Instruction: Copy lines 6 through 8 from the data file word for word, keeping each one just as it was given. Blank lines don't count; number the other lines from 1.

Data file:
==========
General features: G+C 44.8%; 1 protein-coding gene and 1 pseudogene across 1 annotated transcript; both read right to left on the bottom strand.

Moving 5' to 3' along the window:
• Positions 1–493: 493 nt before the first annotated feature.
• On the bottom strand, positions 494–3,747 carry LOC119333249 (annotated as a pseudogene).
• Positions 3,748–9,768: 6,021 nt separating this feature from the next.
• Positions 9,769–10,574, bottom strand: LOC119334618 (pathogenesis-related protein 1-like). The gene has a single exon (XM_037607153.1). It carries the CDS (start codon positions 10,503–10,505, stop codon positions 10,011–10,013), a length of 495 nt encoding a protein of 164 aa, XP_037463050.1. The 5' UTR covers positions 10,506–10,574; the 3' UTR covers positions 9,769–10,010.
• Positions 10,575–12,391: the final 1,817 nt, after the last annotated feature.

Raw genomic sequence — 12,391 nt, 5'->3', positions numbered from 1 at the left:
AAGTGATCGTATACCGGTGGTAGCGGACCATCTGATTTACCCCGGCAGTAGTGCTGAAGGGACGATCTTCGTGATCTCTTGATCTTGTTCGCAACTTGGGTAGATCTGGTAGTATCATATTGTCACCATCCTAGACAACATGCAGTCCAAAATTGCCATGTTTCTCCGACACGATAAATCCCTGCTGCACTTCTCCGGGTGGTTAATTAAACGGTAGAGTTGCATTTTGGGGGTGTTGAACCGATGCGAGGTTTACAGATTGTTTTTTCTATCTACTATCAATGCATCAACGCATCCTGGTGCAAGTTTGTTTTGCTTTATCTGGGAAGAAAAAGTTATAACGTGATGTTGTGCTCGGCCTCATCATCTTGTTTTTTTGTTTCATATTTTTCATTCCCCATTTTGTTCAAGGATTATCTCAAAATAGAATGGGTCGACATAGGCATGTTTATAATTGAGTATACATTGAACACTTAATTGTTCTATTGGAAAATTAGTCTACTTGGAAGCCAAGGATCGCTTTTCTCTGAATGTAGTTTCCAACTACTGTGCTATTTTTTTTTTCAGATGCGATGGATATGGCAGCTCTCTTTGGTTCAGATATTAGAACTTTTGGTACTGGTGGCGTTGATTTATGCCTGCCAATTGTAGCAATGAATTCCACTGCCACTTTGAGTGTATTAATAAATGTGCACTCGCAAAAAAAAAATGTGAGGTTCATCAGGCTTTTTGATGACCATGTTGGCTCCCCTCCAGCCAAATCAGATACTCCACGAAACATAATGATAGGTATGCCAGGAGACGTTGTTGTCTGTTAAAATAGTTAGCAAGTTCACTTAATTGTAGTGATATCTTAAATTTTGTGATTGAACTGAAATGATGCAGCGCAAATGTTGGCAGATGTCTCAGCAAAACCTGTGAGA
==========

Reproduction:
• Positions 9,769–10,574, bottom strand: LOC119334618 (pathogenesis-related protein 1-like). The gene has a single exon (XM_037607153.1). It carries the CDS (start codon positions 10,503–10,505, stop codon positions 10,011–10,013), a length of 495 nt encoding a protein of 164 aa, XP_037463050.1. The 5' UTR covers positions 10,506–10,574; the 3' UTR covers positions 9,769–10,010.
• Positions 10,575–12,391: the final 1,817 nt, after the last annotated feature.

Raw genomic sequence — 12,391 nt, 5'->3', positions numbered from 1 at the left: